Timeless retirement investing advice: Use index funds and don’t get greedy

This is so simple but so important.  Trying to out-guess the stock market experts is for suckers.  I learned early in my career that even with loads of internal information that you still can’t predict what the market will do.  I never traded on it, of course, but there times when Compaq would release record earnings but the stock would go down because of some comments about future performance.

Just invest in broad index funds (mutual funds that mimic the overall market).  There is no need to chase stock tips or highly managed mutual funds.  The only exception would be if your employer sold you stock at a discount, which would mitigate the risk.  Just don’t be foolish like a lot of Enron employees were and put most or all of your retirement money in one company.  I knew way too many people at Compaq and HP who tried to time peaks and missed out.

As noted below, keep in mind the simple math: Index funds with minimal fees will yield 7%.  Managed funds will be more like 5%.  So you are 2 points behind, right?  No, it is much worse.  If inflation is 3%, then your net gain with index funds is 4%.  That’s double what you’d get with managed funds.

Via AAII: The American Association of Individual Investors.

Charles Rotblut CR: Since you founded Vanguard, would you explain why you think investors should use index funds?

John Bogle JB: Let’s start off with the obvious. Imagine a circle representing 100% of the U.S. stock market, with each stock in there by its market weight. Then take out 30% of that circle. Those stocks are owned by people who index directly through index funds. The remaining 70% are owned by people who index collectively. By definition, they own the exact same portfolio as the indexers do in aggregate, so they will capture the same gross return as the direct indexers. But by trading back and forth, trying to beat one another, they will inevitably lose by the amount of their transaction costs, the amount of the advisory fees they pay, and the amount of all those mutual fund management costs they incur: marketing costs, processing, technology investments, everything. When we look at the big picture of the costs of investing, including sales loads as well as expense ratios and cash drag, it is a foregone conclusion that active investors, in aggregate, will underperform index investors. It’s the mathematics.Borrowing a phrase from Louis Brandeis: It’s the relentless rules of humble arithmetic. The 30% of investors who own index funds capture almost all of the market’s return. In a 7% return market, indexing should deliver approximately 6.95% to investors. A typical Vanguard all-market index fund charges 0.05%. The remainder—those who are trading back and forth, hiring managers, and all that kind of thing—will incur costs, in round numbers, of about 2% per year. So, the indexers are going to capture pretty close to a 7% return in a 7% market, while the active investors, who also collectively own the index, are getting the same 7% gross return minus about 2% for all those fees and costs, a net return of 5%. It is definitional tautology that the indexers win and the traders lose.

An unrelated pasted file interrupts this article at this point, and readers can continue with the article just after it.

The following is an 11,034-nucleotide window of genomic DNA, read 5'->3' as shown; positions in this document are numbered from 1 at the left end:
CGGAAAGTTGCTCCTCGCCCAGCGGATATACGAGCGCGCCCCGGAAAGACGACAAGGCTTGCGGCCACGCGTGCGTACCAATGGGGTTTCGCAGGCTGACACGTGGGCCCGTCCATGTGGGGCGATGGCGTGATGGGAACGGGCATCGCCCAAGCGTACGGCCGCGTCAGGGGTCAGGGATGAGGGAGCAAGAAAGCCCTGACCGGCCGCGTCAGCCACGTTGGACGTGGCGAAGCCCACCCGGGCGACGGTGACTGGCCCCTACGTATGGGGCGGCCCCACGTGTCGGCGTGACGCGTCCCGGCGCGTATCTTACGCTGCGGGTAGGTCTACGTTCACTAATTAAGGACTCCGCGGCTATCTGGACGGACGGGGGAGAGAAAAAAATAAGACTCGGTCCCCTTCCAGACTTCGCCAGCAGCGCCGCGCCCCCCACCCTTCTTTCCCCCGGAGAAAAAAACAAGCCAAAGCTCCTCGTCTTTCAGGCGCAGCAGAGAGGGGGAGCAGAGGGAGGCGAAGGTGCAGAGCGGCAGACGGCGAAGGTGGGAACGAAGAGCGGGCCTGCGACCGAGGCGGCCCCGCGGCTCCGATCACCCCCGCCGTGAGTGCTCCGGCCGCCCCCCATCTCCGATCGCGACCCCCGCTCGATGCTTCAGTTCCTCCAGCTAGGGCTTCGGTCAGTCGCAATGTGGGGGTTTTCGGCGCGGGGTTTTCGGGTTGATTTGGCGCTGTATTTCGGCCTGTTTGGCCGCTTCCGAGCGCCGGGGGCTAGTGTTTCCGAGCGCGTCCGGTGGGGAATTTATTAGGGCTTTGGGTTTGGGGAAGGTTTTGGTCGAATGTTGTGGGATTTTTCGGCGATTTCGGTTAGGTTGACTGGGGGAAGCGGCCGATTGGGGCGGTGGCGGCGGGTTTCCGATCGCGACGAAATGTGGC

I highly recommend Vanguard for their mutual funds.  They are very easy to do business with and have extremely low fees.

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